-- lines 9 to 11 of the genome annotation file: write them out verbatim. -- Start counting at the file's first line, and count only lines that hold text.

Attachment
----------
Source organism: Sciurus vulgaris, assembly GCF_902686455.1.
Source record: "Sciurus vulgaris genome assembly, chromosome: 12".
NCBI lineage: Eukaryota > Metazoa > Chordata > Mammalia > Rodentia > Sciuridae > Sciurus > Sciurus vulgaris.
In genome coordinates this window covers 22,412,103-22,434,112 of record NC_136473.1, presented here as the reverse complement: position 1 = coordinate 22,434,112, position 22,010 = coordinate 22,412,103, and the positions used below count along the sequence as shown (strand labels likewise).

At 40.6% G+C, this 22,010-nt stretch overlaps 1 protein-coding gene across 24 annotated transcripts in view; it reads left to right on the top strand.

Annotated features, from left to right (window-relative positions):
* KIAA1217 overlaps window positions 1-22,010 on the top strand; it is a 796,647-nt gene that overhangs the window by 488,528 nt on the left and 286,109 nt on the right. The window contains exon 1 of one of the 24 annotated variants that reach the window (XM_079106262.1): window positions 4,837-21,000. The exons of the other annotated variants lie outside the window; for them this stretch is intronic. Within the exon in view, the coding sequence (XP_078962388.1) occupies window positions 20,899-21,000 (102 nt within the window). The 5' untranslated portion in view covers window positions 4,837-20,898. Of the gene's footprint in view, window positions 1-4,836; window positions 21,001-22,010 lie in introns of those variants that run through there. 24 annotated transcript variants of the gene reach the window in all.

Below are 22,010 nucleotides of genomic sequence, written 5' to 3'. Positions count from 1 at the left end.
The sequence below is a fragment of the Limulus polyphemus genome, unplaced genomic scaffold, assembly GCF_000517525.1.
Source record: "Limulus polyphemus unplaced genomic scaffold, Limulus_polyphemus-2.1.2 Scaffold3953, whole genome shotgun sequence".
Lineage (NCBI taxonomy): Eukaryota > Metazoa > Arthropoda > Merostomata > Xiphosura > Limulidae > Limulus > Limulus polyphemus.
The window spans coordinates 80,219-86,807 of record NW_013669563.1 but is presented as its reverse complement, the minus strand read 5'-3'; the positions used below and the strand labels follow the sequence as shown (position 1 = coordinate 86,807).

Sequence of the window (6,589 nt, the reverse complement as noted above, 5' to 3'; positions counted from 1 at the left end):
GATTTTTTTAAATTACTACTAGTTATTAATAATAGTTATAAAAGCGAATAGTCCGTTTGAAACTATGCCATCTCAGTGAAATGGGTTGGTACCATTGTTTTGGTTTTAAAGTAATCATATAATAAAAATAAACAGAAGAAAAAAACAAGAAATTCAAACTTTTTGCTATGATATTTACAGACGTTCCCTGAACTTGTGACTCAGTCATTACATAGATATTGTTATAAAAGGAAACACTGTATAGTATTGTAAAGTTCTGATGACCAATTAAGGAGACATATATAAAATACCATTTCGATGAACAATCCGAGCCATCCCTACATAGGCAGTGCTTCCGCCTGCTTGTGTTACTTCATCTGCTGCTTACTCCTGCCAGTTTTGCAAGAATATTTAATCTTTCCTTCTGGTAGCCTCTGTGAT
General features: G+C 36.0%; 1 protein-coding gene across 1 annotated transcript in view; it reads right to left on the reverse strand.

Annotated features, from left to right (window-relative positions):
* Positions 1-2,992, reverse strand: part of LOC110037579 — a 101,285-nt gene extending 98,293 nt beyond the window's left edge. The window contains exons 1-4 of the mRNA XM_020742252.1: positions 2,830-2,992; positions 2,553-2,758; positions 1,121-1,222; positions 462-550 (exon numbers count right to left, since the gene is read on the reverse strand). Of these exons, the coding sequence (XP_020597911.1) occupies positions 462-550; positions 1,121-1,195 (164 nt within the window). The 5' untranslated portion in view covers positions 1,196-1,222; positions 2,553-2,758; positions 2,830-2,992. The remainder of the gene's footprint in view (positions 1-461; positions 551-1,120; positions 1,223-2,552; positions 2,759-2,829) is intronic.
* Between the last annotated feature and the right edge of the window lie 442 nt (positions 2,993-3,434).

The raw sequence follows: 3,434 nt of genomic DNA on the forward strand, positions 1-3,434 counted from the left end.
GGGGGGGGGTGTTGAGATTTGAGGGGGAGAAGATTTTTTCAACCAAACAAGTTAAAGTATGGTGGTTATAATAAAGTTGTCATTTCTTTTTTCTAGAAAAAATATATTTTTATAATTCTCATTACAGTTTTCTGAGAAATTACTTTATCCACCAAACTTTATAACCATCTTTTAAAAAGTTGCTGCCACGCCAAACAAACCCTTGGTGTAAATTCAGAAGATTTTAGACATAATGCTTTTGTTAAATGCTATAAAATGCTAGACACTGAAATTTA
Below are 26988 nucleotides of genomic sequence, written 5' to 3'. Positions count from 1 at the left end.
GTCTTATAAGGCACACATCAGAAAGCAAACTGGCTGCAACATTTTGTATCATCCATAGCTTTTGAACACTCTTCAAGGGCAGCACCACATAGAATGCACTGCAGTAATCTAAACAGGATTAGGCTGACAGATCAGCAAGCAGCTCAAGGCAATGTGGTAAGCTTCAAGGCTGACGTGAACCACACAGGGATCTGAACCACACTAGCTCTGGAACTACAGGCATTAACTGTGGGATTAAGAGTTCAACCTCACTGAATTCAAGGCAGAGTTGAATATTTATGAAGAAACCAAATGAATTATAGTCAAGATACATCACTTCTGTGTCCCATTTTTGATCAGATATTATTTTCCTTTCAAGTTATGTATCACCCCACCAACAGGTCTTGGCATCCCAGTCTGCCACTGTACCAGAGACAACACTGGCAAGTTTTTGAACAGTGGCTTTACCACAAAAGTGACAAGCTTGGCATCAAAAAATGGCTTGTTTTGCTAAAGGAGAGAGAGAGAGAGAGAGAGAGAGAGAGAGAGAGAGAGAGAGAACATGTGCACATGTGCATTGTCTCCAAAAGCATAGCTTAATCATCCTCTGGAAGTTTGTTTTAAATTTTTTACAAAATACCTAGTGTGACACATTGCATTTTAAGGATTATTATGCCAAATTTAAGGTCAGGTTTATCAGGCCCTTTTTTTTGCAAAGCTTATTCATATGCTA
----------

The sequence below is a fragment of the Limulus polyphemus genome, unplaced genomic scaffold, assembly GCF_000517525.1.
Source record: "Limulus polyphemus unplaced genomic scaffold, Limulus_polyphemus-2.1.2 Scaffold3953, whole genome shotgun sequence".
Lineage (NCBI taxonomy): Eukaryota > Metazoa > Arthropoda > Merostomata > Xiphosura > Limulidae > Limulus > Limulus polyphemus.